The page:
Since 1922,The Poppy Factory (originally called the Disabled Society) has been employing wounded, sick and injured ex-Service personnel in its Factory. Major George Howson MC, who served on the Western Front, set up ‘The Disabled Society’ in 1922 in the Old Kent Road with the sole purpose of producing poppies, with the workforce being severely wounded veterans from WW1. In 1925, The Poppy Factory moved to Richmond, Surrey and there it continues to make poppies, remembrance crosses, sprays and wreaths for The Royal British Legion’s Poppy Appeal.

link to The Poppy Factory website >>> The Poppy Factory

A SELECTION OF BOOKS ABOUT THE REMEMBRANCE POPPY

"THE MIRACLE FLOWER - The Story of the Flanders Fields Memorial Poppy by Moina Michael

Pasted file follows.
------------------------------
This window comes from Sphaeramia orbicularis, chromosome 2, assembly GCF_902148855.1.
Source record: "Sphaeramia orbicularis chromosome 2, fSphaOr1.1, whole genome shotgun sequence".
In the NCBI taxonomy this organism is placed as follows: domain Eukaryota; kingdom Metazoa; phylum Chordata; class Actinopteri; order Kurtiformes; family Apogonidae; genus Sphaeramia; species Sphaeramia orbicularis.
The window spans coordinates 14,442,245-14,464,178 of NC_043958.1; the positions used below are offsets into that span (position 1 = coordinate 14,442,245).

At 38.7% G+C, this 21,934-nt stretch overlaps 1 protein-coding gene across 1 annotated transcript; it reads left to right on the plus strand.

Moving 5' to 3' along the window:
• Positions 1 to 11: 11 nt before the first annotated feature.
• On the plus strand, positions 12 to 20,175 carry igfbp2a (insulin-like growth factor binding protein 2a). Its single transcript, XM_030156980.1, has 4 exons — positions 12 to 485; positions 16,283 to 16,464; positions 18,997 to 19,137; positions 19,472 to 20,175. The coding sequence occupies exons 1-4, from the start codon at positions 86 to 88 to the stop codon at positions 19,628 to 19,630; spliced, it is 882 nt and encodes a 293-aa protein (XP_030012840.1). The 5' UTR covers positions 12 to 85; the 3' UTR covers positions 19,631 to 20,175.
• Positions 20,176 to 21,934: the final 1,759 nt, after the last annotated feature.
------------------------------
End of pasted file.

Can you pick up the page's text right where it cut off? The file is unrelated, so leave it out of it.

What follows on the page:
First published 1941 by DORRANCE and COMPANY, Philadelphia, USA - (Hardback - 177 pages)

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"THE POPPY A Cultural History from Ancient Egypt to Flanders Fields to Afghanistan" by Nicholas J. Saunders

First published 2013 - ISBN: 978-1-85168-705-3 (hardback - 301 pages)

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"THE BOOK OF THE POPPY" by Chris McNab

First published 2014 - ISBN: 978-0-7509-6049-6 (hardback - 160 pages)

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Yeoman Warder Crawford Butler lays the first of 888,246 ceramic poppies at the Tower of London, "Blood swept land and seas of red" installation by Paul Cummins
5th August 2014

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My own ceramic poppy (from the Tower of London display), with two Trench Art shellcases and "Lest We Forget" memory in Hambleton, Lancashire, on 8 January 2015.